[Haskell-cafe] Re: in-equality type constraint?
ninegua at gmail.com
Sat Jul 17 10:18:38 EDT 2010
Thanks a lot for the explanation. Do you think supporting type
inequality test in type families would require UndecidableInstances?
For the reason that wren ng thornton mentioned?
On Sat, Jul 17, 2010 at 4:56 AM, <oleg at okmij.org> wrote:
> Ryan Ingram wrote:
>> But it doesn't generalize; you need to create a witness of inequality
>> for every pair of types you care about.
> One can do better, avoiding the quadratic explosion. One merely needs
> to establish a map from a type to a suitable, comparable
> representation -- for example, to a type level list of type level
> numerals. Comparing types for equality, inequality and even order is a
> simple matter of comparing their representations. The fact that types
> become totally ordered lets us even implement type-level maps:
> Data.Map on types. (We may need a Type.* module hierarchy.)
> That idea was described in the HList paper
> Section 9. The code is still available,
> see also TypeEqExplosive.hs, TypeEqTTypeable.hs.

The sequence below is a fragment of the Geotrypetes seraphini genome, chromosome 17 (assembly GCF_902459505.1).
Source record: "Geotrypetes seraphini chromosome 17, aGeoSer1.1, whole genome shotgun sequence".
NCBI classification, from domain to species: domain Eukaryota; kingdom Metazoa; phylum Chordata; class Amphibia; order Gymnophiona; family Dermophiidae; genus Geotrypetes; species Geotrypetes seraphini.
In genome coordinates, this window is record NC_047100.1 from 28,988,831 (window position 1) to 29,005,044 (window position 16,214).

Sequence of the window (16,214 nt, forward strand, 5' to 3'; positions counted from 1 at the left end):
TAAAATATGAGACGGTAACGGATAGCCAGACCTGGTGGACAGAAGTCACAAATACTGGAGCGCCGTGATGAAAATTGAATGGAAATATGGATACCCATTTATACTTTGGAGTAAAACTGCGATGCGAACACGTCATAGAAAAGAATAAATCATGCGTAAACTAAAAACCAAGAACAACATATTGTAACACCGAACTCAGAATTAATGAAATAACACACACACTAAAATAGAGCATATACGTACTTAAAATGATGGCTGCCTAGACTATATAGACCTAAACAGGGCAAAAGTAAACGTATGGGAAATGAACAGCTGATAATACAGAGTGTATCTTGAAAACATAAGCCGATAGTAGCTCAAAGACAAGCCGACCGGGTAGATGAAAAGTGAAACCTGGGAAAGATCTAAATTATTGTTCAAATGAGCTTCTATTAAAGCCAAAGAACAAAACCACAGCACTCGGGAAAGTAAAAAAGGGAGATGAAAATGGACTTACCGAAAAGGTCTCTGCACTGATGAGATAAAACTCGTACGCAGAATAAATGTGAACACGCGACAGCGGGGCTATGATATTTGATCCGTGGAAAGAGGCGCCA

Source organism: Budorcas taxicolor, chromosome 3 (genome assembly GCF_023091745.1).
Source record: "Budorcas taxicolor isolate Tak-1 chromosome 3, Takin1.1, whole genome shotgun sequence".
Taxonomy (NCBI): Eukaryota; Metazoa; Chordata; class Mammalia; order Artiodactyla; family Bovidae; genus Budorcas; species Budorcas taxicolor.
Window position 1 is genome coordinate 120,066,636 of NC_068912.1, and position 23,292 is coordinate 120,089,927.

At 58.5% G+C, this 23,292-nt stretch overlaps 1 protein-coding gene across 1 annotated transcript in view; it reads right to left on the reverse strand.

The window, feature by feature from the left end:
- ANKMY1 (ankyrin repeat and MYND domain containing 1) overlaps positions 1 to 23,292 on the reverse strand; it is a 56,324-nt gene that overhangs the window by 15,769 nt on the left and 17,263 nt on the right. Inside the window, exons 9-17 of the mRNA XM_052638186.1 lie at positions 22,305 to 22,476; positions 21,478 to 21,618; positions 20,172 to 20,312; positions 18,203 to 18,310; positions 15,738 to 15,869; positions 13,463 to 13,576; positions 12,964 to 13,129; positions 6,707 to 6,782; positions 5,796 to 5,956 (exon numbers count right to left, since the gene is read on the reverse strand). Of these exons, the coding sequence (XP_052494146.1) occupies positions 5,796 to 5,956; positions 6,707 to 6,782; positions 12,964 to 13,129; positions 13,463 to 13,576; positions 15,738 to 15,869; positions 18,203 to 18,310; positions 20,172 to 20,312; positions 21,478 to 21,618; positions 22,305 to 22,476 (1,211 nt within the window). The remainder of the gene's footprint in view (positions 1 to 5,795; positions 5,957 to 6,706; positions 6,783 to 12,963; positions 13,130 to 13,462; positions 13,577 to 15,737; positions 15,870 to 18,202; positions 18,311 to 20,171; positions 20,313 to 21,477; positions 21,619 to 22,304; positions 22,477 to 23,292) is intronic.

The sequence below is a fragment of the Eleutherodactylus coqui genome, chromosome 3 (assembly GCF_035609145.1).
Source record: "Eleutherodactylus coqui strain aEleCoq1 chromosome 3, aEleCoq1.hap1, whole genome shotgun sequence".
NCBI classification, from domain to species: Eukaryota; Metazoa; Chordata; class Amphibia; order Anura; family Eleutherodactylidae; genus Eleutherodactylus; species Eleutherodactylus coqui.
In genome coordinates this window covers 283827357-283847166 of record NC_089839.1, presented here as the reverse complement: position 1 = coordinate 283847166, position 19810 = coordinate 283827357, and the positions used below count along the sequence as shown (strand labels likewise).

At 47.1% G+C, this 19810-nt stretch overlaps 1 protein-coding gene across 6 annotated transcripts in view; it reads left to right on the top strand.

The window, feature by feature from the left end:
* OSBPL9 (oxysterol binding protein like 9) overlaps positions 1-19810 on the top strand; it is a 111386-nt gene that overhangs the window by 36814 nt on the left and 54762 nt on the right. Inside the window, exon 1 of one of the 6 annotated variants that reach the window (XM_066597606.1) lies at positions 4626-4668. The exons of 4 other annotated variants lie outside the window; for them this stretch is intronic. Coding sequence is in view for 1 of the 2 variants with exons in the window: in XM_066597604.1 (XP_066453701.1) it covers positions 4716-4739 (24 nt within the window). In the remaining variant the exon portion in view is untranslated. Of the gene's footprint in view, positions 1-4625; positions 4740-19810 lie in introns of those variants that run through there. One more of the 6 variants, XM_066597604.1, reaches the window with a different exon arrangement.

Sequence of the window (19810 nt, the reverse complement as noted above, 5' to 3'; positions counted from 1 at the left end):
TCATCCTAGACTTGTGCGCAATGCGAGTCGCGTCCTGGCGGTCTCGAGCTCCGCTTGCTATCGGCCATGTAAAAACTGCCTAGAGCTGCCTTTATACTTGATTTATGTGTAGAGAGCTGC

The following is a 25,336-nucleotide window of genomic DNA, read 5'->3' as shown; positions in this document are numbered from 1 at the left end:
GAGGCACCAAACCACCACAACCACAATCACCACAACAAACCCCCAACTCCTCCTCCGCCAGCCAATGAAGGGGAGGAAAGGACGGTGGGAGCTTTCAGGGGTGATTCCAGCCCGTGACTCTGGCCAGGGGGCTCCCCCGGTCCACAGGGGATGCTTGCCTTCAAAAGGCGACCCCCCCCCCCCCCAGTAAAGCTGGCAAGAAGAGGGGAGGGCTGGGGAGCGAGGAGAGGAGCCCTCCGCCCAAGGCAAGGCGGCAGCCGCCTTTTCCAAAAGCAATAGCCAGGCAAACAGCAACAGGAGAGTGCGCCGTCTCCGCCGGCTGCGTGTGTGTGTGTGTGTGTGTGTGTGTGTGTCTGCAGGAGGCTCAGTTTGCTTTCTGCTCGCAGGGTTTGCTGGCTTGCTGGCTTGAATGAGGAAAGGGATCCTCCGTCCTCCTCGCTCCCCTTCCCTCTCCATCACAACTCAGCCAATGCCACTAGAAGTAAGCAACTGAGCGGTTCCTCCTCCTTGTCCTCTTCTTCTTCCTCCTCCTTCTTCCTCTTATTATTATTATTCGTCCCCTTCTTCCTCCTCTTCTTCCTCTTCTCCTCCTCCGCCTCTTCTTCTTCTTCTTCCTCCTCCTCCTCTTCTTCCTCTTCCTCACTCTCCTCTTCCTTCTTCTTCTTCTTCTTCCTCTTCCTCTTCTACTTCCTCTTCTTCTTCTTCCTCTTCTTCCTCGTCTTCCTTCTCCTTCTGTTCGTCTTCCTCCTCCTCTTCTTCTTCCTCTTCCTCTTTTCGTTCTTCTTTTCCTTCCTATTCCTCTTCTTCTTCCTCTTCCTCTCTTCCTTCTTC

>> But given the use of UndecidableInstances and OverlappingInstances, I
>> was hoping that type families could come a little cleaner.
> Normally if the use of functional dependencies requires
> UndecidableInstances, type families would ask for them too. As to
> OverlappingInstances -- that is the key to generic inequality, isn't
> Given the set of pairs of types, the set of the elements representing
> non-equal types is the complement of the set of elements representing
> equal types (by equal I mean identical). Overlapping instances is the
> way to express set complementation. The most general instance is
> chosen when none of the more specific apply. The set of types chosen
> by that general instance is the complement for the set of types chosen
> by the specific instances.
>> Does "TypeEq a c HFalse" imply proof of inequality, or unprovability
>> of equality?
> We are all constructivists here... If 'a' and 'c' are type variables,
> (TypeEq a c HFalse) is the constraint -- proof obligation if you will
> -- making sure the variables will never be instantiated to identical
> types. Strictly speaking, the constraint is discharged if 'a' and 'c'
> are two ground, and syntactically distinct (non-identical) types. In
> reality, I think GHC is able to discharge the constraint if 'a' and
> 'c' are grounded ``sufficiently enough'' for the difference to become
> apparent (e.g., the head constructors are different).
Yale Haskell Group
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